MCHD carotid ultrasound quality initiativeWe conducted a retrospective, before and after review of ultrasound video clip images from patients who underwent CPR following OHCA during a 13-month period between January 2022 and February 2023. The Butterfly IQ device was used throughout.

During the initial study phase (January 2022-May 2022), subxiphoid or parasternal long-axis cardiac views along with manual pulse were solely utilized to evaluate for perfusion.

In June 2022, carotid ultrasound was introduced in addition to traditional cardiac views. Paramedics evaluated for carotid pulsatility utilizing the 2-D vascular mode. An independent abstractor reviewed all video clips to identify image accuracy and time delays during acquisition. We defined a compression delay as any visualized pause greater than 10 seconds.

What we found

During the study period, 177 patients in total were analyzed, with 98 undergoing cardiac and 79 carotid POCUS imaging. From these patients, there were 144 cardiac and 90 carotid video clips. A compression delay of greater than 10 seconds was noted in 75/144 (52%) of cardiac, but only 29/90 (32%) of carotid ultrasound videos. Adequate image accuracy was obtained in 109/144 (76%) and 79/90 (88%) of cardiac and carotid cases, respectively.


Utilization of prehospital carotid ultrasonography in OHCA to assess for perfusion during CPR resulted in 20% fewer chest compression delays during pulse checks compared to traditional cardiac view capture. Additionally, POCUS image accuracy was not compromised by utilizing a carotid US view.

Carotid ultrasound summary points

  1. A post-ROSC 12-lead ECG is a vital piece of information to obtain if sustained ROSC is achieved during resuscitation. Ideally, this should occur about 10 minutes post-ROSC [3].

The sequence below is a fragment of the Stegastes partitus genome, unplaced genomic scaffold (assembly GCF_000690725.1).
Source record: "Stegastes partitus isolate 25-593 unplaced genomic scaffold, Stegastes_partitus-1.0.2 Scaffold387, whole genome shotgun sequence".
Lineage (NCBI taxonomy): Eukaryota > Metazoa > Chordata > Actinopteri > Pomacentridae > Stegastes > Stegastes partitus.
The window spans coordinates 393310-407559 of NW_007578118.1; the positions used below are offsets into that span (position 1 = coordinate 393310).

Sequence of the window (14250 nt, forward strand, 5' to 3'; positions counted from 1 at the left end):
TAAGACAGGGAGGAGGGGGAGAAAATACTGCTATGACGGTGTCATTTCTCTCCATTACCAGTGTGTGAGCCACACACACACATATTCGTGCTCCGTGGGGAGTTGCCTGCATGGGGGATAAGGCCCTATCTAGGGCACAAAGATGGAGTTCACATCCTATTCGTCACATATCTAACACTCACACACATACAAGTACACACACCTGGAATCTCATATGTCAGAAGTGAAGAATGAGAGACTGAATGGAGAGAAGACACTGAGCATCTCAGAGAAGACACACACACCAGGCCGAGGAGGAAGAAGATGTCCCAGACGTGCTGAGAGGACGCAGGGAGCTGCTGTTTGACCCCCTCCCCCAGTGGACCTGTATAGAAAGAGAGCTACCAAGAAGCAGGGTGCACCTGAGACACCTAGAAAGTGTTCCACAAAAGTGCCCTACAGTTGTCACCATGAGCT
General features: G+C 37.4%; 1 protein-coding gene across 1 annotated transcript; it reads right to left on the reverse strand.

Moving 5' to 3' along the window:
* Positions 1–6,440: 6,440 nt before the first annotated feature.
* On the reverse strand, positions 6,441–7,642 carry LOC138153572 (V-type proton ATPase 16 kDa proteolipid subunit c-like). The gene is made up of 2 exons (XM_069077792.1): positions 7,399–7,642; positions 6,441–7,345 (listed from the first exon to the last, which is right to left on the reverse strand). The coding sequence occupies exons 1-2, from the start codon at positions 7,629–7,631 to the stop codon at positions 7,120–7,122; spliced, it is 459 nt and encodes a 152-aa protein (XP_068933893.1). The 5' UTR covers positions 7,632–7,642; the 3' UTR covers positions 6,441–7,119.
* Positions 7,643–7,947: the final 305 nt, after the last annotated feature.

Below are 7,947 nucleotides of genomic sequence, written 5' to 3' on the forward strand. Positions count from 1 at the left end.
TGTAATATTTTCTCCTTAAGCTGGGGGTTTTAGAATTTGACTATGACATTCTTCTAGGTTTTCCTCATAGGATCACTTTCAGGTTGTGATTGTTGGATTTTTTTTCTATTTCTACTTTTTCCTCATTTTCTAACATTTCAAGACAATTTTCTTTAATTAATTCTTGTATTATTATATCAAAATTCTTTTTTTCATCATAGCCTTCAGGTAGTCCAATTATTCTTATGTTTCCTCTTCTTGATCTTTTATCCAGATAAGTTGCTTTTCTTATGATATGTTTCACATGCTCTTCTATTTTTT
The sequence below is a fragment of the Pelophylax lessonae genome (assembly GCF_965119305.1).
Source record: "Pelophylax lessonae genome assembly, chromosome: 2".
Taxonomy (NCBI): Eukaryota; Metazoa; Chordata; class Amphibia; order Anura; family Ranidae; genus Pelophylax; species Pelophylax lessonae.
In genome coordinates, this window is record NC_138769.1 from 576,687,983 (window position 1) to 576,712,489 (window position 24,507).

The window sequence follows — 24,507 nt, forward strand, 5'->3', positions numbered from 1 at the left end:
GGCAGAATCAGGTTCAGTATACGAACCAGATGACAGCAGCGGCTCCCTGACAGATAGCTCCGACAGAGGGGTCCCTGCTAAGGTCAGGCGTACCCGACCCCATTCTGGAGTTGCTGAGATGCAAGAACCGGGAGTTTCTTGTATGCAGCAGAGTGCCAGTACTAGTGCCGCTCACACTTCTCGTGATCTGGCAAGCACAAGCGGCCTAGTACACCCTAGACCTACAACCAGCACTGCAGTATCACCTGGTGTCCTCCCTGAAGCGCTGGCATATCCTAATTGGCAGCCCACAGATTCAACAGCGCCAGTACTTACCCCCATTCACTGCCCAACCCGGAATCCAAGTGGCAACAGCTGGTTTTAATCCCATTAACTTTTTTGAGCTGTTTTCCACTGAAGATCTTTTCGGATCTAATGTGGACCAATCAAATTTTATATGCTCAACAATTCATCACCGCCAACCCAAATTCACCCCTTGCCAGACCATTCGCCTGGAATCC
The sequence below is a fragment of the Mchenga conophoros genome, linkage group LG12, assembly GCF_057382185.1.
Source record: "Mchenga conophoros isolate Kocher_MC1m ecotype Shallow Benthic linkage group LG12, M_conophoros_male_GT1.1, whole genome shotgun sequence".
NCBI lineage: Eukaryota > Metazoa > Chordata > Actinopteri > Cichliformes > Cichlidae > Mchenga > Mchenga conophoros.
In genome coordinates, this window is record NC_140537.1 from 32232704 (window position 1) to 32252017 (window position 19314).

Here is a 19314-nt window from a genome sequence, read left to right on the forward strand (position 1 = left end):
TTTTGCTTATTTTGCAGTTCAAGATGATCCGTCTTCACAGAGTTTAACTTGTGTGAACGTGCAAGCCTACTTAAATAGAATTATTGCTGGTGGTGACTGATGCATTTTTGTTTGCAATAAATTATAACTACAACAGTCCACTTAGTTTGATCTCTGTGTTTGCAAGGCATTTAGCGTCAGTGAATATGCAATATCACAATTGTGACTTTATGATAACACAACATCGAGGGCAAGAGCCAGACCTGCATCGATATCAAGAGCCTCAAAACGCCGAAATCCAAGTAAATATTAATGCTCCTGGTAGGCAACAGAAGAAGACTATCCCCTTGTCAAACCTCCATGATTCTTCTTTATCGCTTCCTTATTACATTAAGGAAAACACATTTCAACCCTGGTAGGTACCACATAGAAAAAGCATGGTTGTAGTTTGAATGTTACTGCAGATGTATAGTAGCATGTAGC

2. STEMI patients should get complete monitoring and precautions during transport, including placement of pacer/defibrillation pads due to their high risk for lethal dysrhythmia [4].
  3. Cardiac ultrasound in OOHCA may result in compression delays over 10 seconds during pulse checks.
  4. Carotid ultrasound during resuscitation for OOHCA may result in fewer compression delays.
  5. Carotid ultrasound imaging may improve provider acquisition of adequate image capture.

Read next: POCUS finds success in EMS


1. Zengin S, Gümüşboğa H, Sabak M, Eren ŞH, Altunbas G, Al B. Comparison of manual pulse palpation, cardiac ultrasonography and Doppler ultrasonography to check the pulse in cardiopulmonary arrest patients. Resuscitation. 2018 Dec;133:59-64

2. Huis In ‘t Veld MA, Allison MG, Bostick DS, Fisher KR, Goloubeva OG, Witting MD, Winters ME. Ultrasound use during cardiopulmonary resuscitation is associated with delays in chest compressions. Resuscitation. 2017 Oct;119:95-98.

3. Baldi E, Schnaubelt S, Caputo ML, Klersy C, Clodi C, Bruno J, Compagnoni S, Benvenuti C, Domanovits H, Burkart R, Fracchia R, Primi R, Ruzicka G, Holzer M, Auricchio A, Savastano S. Association of Timing of Electrocardiogram Acquisition After Return of Spontaneous Circulation With Coronary Angiography Findings in Patients With Out-of-Hospital Cardiac Arrest. JAMA Netw Open. 2021 Jan 4;4(1).

4. Weizman etal. Incidence, Characteristics, and Outcomes of Ventricular Fibrillation Complicating Acute Myocardial Infarction in Women Admitted Alive in the Hospital. Journal of the American Heart Association. 2022;11.

About the authors

Ryan Richardson, MD, is an emergency medicine resident at HCA Houston Healthcare in Kingwood, Texas.

Robert Dickson, MD, is EMS medical director at Montgomery County Hospital District EMS and faculty at HCA Houston Healthcare in Kingwood, Texas.

Casey Patrick, MD, is medical director for Harris County ESD 11 Mobile Healthcare and assistant medical director for the Montgomery County Hospital District EMS in Conroe, Texas.

Himanshu Gupta MD, is an emergency medicine resident at HCA Houston Healthcare in Kingwood, Texas.

James Seek LP is the assistant chief at MCHD.

Kevin Crocker LP is the chief of quality at MCHD.

Nick Smith LP is the clinical chief at MCHD.

Joshua Rasco is a 2nd-year medical student at Sam Houston State Osteopathic School of Medicine.

Dr. Casey Patrick is medical director for the Montgomery County Hospital District EMS service in Greater Houston, where he helped develop and produces the MCHD Paramedic Podcast. Dr. Patrick is board certified in both Emergency and EMS Medicine and works as a community emergency physician in multiple states. Additionally, he is an active member of the Texas NAEMSP State chapter and the national association, and serves as an EMS1 Editorial Advisory Board member.